FTC Announces First Privacy Settlement Involving Mobile Applications
Time 2 Minute Read

On August 15, 2011, the Federal Trade Commission announced a settlement with W3 Innovations, LLC, doing business as Broken Thumbs Apps (“W3”) for violations of the Children’s Online Privacy Protection Act (“COPPA”) and the FTC’s COPPA Rule.  This marks the FTC’s first privacy settlement involving mobile applications.

The FTC alleged in its complaint (main document, exhibits) that W3, which has developed over forty mobile applications for the Apple iPhone and iPod Touch, collected more than 30,000 email addresses from users of its “Emily’s Girl World” and “Emily’s Dress Up” applications that are targeted at children under the age of 13.  Further, the complaint alleges that W3 “collected, maintained, and/or disclosed personal information from over 300 Emily’s Girl World app users and approximately 290 Emily’s Dress Up app users” that the users had submitted on blogs related to the applications.  W3’s activities violated the COPPA Rule by failing to provide notice to parents of the personal information collected online from children, and how W3 uses that information, and neglecting to “obtain verifiable parental consent before any collection of personal information from children.”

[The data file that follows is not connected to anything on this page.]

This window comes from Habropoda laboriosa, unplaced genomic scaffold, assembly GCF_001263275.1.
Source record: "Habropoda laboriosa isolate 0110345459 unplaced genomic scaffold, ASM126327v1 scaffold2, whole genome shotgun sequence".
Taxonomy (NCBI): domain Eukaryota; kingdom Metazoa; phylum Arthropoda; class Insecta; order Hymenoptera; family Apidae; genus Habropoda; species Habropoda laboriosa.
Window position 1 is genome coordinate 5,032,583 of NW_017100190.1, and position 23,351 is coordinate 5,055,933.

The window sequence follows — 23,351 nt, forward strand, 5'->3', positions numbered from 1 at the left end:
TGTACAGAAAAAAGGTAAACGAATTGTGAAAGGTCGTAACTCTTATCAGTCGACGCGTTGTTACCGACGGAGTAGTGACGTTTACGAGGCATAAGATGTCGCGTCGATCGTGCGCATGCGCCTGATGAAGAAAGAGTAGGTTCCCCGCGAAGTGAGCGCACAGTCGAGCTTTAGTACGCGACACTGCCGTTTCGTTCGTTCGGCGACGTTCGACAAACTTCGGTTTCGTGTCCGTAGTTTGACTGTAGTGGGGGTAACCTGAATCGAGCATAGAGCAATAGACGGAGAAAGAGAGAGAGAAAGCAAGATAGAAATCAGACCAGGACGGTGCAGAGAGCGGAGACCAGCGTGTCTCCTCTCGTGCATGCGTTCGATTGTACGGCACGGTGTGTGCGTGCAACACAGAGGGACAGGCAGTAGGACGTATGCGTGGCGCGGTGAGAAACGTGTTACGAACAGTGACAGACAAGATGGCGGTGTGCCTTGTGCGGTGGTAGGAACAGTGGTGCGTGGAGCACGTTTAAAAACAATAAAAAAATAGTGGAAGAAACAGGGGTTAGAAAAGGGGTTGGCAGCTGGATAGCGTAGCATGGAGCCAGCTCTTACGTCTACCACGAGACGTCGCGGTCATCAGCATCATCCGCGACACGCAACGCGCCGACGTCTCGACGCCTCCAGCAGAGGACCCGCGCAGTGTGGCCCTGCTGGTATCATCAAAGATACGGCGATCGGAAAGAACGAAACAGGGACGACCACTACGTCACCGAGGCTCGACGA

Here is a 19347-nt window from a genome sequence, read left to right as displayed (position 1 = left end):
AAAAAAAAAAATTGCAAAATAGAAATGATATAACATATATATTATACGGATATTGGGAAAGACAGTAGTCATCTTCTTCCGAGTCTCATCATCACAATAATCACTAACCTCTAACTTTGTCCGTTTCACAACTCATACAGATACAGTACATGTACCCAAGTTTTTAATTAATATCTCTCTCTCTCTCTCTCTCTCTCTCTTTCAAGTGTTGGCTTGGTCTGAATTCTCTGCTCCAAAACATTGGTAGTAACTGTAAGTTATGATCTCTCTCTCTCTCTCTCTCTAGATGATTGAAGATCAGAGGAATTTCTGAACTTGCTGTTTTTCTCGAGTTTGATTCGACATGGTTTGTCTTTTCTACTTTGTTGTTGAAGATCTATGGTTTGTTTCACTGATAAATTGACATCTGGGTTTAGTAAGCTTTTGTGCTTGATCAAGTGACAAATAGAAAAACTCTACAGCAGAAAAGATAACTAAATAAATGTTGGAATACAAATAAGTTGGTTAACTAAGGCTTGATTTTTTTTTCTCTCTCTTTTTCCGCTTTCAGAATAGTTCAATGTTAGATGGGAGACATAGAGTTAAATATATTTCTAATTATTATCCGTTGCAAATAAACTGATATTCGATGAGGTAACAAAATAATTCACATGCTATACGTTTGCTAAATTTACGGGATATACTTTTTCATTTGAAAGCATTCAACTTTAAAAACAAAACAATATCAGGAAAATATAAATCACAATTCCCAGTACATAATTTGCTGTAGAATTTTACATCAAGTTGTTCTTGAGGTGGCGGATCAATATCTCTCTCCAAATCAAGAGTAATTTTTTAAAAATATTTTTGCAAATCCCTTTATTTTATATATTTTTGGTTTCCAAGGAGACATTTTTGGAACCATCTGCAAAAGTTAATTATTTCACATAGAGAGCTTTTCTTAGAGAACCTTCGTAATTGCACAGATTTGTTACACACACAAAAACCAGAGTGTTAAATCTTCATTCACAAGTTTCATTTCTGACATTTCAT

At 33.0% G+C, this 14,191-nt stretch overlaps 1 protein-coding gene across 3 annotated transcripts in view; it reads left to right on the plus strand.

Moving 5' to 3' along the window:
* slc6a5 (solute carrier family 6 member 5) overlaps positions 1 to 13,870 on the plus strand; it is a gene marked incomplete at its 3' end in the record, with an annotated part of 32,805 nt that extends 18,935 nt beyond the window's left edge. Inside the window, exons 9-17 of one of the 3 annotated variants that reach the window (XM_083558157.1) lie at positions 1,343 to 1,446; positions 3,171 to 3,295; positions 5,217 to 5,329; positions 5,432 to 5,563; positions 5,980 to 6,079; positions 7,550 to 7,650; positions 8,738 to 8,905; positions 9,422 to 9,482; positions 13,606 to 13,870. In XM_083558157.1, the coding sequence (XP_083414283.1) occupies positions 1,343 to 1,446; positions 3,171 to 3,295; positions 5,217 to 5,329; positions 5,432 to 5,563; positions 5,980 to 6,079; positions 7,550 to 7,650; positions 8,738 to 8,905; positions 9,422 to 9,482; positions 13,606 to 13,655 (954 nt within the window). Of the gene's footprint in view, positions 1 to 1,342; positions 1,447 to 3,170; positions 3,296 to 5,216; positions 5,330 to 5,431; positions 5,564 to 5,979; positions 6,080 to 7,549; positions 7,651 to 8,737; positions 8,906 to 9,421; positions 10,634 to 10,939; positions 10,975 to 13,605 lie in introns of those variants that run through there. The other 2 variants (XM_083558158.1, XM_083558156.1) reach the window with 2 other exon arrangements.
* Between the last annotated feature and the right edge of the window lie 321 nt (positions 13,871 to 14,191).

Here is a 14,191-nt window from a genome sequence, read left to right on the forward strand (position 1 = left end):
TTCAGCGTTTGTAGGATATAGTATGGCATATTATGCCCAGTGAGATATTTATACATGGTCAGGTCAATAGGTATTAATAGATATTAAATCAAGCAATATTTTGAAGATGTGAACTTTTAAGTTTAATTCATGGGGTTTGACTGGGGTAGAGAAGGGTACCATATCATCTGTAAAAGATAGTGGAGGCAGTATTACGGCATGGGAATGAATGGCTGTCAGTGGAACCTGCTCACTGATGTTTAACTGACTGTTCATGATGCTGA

In addition to imposing a $50,000 civil penalty, the Consent Decree and Order enjoins W3 from any future violations of the COPPA Rule and compels the company to delete all personal information collected in violation of the COPPA Rule through the date of the Consent Decree and Order.

In announcing the settlement, FTC Chairman Jon Leibowitz stated that “The FTC’s COPPA Rule requires parental notice and consent before collecting children’s personal information online, whether through a website or a mobile app.  Companies must give parents the opportunity to make smart choices when it comes to their children’s sharing of information on smart phones.”  Recent studies indicate that, although consumers cite privacy as a key concern when using mobile apps, most mobile applications lack privacy policies.  With this enforcement action, the FTC has indicated an interest in focusing on mobile application privacy issues.


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